April 21, 2011, is a significant date for artificial intelligence enthusiasts and cult followers of the Terminator movie and TV series.

It is the day machines are supposed rise up and launch a devastating attack on human civilization, according to the most recent timeline of the series (which gets a bit complex because of time travelling characters who change the past).

Geoffrey Hinton, a University of Toronto computer science professor and artificial intelligence specialist.Geoffrey Hinton, a University of Toronto computer science professor and artificial intelligence specialist. (Courtesy of Geoffrey Hinton)

As the story goes, after becoming self-aware on April 19, 2011, a U.S. computer defence program called Skynet launches an attack on its creators on April 21, leaving only a ragtag band of flesh-and-blood rebels on Earth.

But, how close are we really to a computer that remotely resembles Skynet?

CBC News posed that question to University of Toronto computer science professor Geoffrey Hinton, who specializes in artificial intelligence. In an email interview he said the possibility of a computer launching a cataclysmic event like the one in the series is unlikely in the real world.

CBC News: Why haven't we seen an apocalyptic takeover by machines?

Geoffrey Hinton: Because artificial intelligence, despite its age, is still in its infancy.

How far away are we in terms of having machines that can think for themselves?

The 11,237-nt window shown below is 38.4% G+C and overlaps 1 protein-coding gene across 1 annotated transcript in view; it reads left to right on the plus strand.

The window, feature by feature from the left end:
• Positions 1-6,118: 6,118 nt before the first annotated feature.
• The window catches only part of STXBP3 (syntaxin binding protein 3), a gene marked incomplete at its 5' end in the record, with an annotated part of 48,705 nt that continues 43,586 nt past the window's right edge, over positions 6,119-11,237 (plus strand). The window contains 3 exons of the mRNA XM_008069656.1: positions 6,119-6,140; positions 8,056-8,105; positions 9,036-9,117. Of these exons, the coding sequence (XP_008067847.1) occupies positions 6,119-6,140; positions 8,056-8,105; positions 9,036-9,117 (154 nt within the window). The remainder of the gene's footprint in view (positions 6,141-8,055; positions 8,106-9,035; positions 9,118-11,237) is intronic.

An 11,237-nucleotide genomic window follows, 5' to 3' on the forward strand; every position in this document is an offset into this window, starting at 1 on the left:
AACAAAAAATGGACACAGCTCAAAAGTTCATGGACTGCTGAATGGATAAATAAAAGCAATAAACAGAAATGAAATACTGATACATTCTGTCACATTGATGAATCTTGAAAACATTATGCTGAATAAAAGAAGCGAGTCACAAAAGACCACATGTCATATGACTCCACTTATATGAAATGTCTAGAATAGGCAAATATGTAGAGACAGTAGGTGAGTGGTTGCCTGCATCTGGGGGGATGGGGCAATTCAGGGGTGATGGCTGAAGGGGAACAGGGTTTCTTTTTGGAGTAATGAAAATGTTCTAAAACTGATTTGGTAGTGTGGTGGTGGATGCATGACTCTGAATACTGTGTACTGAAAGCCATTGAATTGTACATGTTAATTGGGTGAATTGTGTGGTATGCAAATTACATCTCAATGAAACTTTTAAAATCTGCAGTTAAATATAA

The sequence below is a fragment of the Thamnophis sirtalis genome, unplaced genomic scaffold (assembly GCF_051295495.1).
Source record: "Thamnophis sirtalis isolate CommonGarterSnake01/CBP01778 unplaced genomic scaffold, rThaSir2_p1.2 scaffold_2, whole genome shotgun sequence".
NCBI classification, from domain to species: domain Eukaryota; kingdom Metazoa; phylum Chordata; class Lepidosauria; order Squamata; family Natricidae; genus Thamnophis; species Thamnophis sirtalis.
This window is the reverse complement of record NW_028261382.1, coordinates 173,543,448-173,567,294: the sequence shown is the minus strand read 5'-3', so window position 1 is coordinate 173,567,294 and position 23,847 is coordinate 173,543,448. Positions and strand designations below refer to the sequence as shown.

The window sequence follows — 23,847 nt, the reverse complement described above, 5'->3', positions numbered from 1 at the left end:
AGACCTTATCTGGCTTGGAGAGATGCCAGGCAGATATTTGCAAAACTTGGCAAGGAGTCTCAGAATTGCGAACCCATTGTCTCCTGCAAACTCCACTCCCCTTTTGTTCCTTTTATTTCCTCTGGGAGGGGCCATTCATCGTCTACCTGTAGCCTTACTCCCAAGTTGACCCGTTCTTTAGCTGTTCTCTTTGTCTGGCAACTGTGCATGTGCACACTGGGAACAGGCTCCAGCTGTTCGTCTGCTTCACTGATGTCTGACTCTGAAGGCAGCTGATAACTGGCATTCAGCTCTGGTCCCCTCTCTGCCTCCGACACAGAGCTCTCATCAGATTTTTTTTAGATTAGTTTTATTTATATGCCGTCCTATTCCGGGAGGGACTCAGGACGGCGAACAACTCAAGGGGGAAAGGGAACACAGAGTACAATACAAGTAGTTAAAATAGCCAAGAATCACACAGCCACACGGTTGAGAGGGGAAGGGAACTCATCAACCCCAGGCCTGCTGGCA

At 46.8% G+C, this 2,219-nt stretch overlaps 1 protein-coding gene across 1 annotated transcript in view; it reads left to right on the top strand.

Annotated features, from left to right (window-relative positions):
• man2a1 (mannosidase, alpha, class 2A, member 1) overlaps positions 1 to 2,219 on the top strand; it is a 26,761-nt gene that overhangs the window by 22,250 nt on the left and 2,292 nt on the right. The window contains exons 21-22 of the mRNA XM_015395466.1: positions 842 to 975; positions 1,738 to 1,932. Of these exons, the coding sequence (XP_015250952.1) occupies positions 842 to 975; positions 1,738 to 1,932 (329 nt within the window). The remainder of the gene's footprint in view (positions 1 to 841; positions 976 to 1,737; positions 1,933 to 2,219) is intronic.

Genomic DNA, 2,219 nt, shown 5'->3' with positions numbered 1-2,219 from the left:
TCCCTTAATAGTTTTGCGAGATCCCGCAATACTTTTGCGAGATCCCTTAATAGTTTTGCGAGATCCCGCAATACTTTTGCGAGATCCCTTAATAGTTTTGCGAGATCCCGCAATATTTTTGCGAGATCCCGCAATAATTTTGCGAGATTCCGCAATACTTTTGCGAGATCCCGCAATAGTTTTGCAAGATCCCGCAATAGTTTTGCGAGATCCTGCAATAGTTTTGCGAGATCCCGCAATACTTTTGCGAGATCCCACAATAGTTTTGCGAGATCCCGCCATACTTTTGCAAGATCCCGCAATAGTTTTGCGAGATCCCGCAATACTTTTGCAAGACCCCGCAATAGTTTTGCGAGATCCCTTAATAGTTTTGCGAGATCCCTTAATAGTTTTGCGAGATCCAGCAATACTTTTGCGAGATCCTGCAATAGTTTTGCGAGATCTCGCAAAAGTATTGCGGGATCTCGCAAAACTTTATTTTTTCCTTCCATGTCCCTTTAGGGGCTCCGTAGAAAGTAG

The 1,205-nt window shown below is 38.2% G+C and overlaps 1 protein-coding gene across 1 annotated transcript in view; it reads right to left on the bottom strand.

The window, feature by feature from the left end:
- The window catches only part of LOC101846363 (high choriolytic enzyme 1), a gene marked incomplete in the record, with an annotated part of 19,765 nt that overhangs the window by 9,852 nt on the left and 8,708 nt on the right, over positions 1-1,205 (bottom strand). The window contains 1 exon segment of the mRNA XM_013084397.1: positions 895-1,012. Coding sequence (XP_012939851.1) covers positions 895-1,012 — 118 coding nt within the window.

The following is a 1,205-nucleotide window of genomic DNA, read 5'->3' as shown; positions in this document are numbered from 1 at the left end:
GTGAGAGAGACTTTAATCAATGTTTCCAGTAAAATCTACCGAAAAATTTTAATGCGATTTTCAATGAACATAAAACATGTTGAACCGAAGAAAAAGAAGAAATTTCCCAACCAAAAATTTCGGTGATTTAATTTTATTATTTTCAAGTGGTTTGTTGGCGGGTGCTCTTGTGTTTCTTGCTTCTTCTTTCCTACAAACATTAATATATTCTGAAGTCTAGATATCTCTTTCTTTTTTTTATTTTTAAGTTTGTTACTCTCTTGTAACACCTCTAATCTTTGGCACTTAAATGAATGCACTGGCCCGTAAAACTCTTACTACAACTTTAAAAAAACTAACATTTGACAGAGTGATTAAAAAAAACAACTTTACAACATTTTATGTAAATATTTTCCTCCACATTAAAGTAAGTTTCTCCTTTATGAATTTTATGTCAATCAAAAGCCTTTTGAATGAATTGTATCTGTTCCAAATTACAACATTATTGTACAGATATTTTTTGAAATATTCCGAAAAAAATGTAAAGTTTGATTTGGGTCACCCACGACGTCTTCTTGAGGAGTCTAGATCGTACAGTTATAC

We already have machines that can make plans and can execute these plans in symbolic domains, like the web. What we don't have is machines that can get around effectively in the real world. But robotics and computer vision are improving all the time, so that will happen in the next 10 to 50 years.

Researchers already have moderately autonomous cars.

How would you characterize the mental capacity of the most advanced form of artificial intelligence?

Computers have very impressive mental capacity in domains such as chess and Jeopardy. They are still far worse than people at perception, motor control, understanding natural language, learning and common sense reasoning. But they are getting better all the time.

To what degree, if any, are artificial intelligence systems employed in military technology?

Once a system is deployed, people often stop thinking of it as artificial intelligence. In the 1950s, for example, programming a computer using Fortran seemed like artificial intelligence. So, lots of the [currently] deployed systems use technology that was once considered artificial intelligence.

How does studying the neural pathways of human beings help design better forms of artificial intelligence?

The things that people can do much better than computers, like perception or seeing analogies, are the result of the extraordinary learning abilities of the human brain.

Theoretically, it's conceivable that we could develop artificial intelligence that works in a very different way from the brain, but I don't think it's a good bet.

My bet is that understanding the type of computation and learning that is going on in the brain will be the key to developing systems that can outperform humans in a wide variety of everyday tasks.

When will the machines take over?

I don't know. Ask Google.